Why we must plan for death

Money is the most common cause of aggravation in relationships – more than division of chores, what’s for dinner or who’s in the mood (or not) for sex. And often, the friction comes from not talking about what matters money-wise.

Important money talks with your partner don’t end with discussing spending styles, lifestyle values and goals, and saving and investment plans.

It’s important to talk about ‘what happens if I’m not here?’ Too often, death is hard to talk about.

I’ve gazed into the eyes of a dear friend, and a few clients, who have had a ‘heads-up’ that their time is coming to an end, but few of us do know when that will be and the vast majority of us don’t want to acknowledge it could happen.

What I’ve needed to emphasise is that there are conversations that need to be shared that, while uncomfortable or painful or scary or seemingly irrelevant now, can make a big difference in the future.

Part of that conversation is about money matters for a future that you or they may not be a part of and having all aspects of the financial house in order. It’s not enough to have an emergency fund and a spending and investment plan. Financial foundations also involve superannuation, insurances and estate planning.

Debt, death and being prepared

If a loved one meets an untimely, and unexpected, end, where would money come from to support those left behind? Talk about debts and income stream. An ‘emergency fund’ – that money tucked away for a rainy day – won’t last forever.

No doubt you insure your car, your home and your contents. What about your biggest asset – you? There is a range of personal insurances that could be considered, all the more so when you are partnered and have debts and dependants. The cover required changes during life stages; this is something to talk about with your partner and a licensed financial adviser.

Fine-tune estate plans

According to market comparison site Finder.com.au, nearly 10 million Australians are set to let down their partners and families by not even bothering with a will.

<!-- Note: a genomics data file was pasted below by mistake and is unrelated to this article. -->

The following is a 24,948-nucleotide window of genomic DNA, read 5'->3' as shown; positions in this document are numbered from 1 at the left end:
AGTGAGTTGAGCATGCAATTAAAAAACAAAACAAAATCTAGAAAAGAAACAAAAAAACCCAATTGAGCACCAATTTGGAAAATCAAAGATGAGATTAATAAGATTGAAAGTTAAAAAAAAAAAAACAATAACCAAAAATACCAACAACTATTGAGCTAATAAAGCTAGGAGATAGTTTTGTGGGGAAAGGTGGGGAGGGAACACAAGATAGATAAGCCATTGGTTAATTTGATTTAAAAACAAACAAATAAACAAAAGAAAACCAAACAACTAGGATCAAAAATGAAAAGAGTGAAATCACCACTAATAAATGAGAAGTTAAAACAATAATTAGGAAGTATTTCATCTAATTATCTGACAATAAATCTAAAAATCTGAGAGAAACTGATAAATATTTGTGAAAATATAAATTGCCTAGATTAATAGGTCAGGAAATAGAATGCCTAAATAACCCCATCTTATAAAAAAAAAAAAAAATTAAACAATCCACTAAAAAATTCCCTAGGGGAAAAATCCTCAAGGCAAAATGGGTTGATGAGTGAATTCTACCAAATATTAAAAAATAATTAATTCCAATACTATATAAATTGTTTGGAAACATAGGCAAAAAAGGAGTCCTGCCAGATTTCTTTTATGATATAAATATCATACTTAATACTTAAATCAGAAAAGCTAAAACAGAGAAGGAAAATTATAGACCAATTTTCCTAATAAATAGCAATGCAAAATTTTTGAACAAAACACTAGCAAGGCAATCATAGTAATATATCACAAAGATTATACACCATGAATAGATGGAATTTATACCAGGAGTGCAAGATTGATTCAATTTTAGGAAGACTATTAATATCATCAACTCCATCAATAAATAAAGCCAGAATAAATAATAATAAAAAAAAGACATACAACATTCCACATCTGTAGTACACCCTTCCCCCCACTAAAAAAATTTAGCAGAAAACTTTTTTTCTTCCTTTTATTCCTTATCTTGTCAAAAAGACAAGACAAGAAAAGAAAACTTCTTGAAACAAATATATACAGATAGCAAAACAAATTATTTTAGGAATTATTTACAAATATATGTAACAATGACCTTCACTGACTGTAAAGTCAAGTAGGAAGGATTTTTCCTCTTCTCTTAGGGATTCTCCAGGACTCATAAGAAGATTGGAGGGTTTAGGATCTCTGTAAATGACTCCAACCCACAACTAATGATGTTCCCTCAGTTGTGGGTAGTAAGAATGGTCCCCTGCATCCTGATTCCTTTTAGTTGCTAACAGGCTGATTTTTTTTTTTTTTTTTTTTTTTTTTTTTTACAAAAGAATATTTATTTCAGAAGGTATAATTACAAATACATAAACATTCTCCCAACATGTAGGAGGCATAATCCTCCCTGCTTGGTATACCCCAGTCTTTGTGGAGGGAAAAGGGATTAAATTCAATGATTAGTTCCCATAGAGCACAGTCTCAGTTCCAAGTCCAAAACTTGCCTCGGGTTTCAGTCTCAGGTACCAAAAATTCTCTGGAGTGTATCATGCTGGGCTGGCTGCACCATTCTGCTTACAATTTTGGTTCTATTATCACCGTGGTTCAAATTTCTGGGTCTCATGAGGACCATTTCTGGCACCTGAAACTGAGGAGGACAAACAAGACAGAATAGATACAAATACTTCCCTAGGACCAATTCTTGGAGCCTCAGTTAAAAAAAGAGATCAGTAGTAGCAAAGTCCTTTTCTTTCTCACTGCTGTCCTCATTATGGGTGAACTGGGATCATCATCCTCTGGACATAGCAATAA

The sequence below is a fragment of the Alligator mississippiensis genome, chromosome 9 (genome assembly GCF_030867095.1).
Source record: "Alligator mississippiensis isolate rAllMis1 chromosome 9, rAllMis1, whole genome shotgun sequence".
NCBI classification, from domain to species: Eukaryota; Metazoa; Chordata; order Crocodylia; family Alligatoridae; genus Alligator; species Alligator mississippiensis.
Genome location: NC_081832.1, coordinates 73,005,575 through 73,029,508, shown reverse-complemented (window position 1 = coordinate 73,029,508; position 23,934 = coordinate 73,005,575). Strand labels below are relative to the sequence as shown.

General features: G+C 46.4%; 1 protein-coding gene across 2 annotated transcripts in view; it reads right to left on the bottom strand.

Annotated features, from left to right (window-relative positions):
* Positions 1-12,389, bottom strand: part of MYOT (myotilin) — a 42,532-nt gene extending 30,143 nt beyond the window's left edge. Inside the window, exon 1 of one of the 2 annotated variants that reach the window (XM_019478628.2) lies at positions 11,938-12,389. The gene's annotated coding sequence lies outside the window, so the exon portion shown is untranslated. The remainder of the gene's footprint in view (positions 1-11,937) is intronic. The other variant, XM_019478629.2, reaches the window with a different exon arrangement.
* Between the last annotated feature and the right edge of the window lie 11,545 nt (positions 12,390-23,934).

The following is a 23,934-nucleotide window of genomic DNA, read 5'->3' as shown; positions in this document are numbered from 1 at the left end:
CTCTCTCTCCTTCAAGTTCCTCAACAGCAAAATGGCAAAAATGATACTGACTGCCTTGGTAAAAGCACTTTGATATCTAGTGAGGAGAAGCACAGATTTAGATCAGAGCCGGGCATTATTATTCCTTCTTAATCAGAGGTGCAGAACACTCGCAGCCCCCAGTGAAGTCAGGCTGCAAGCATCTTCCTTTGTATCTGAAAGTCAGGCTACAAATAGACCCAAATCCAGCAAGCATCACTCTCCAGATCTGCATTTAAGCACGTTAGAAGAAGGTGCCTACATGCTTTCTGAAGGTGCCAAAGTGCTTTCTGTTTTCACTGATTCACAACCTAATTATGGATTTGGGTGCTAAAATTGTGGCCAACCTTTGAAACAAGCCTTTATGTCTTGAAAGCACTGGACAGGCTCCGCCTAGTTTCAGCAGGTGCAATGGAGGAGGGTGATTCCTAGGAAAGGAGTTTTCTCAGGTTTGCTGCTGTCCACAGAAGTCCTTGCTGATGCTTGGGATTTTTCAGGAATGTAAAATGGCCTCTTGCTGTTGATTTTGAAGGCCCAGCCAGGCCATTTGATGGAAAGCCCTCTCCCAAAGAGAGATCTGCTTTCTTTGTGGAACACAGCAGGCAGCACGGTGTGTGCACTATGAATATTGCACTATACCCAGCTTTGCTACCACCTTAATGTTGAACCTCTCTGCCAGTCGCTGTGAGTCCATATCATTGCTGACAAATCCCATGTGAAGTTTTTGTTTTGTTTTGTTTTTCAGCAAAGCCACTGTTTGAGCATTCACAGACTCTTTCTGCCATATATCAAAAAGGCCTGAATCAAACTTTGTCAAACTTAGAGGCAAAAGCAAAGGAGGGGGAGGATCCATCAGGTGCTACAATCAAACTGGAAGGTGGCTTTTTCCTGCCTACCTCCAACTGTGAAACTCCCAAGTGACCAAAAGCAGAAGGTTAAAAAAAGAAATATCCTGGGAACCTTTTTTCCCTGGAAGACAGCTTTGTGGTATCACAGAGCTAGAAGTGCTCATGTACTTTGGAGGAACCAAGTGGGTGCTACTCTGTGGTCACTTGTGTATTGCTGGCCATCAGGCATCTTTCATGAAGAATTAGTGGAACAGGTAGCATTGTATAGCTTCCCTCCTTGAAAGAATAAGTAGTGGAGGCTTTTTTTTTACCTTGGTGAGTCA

Dying intestate (without a will) causes needless heartache and headaches.

Anyone over 18 needs a will. You might not think you have anything to leave. But even if you worked just a little, you are likely to have some superannuation and, possibly, insurance within it. Who would you want it to go to? I recommend being open with your partner about your wishes and to expect the same transparency.

I also recommend seeking expert advice from estate planning specialists when children’s or grandchildren’s inheritances are involved, particularly in blended family situations.

Life change updates

It’s important to remember that when you marry, your will becomes invalid, but your superannuation nomination doesn’t. If you had nominated a former partner, and overlooked this update, that person could inherit a windfall!

Joint accounts

I’m not generally a fan of ‘joint’ anythings. I’ve seen too many clients burned by ex-partners who have failed to make payments and left my clients with sexually transmitted debt. I’ll place a caveat on my stand though. For those couples who are ‘solid’, who have been together for years, and who are more mature in age, there can be a benefit. In the case of a joint bank account, the survivor can still access funds that are in joint accounts; only those funds in the deceased’s name are frozen.  In the case of utilities, it is easier to transfer the service account name to one already on the agreement.

Your wishes understood

Who has been appointed as your power of attorney or enduring power of attorney? It’s usually, not always, your partner. Do you have an advanced health directive? Discuss with your partner what your wishes are, beyond the paperwork.

Are you an organ donor? What about your partner? Understand where you both stand and accept the wish.

Likewise, for the last hoorah, having your wishes documented in detail takes away painful decision-making (and potential arguments) at a time of grief.

Do you have a Facebook account? Would you want it memorialised or deactivated if something happened to you tomorrow? Talk about this with your partner and set up the authorisation with the social media platform.

I’ve long believed women are wired for security and that this can be attained through solid financial foundations. Have the talk: gain clarity, control, certainty and confidence that if death you should part, it’ll be (financially) okay.

Are you confident your affairs are ‘in order’? And if you have a partner, is he/she organised? Do you have any tips? Why not have your say in the comments section below?

Helen Baker is a licensed financial adviser and author of On Your Own Two Feet – Steady Steps to Women’s Financial Independence and On Your Own Two Feet Divorce – Your Survive and Thrive Financial Guide. Proceeds from the book sales are donated to charities supporting disadvantaged women. Helen is among the one per cent of financial planners with a master’s degree in the field. Find out more at www.onyourowntwofeet.com.au

Read also: How to choose a legal decision maker

Disclaimer: All content on YourLifeChoices website is of a general nature and has been prepared without taking into account your objectives, financial situation or needs. It has been prepared with due care but no guarantees are provided for the ongoing accuracy or relevance. Before making a decision based on this information, you should consider its appropriateness in regard to your own circumstances. You should seek professional advice from a financial planner, lawyer or tax agent in relation to any aspects that affect your financial and legal circumstances.

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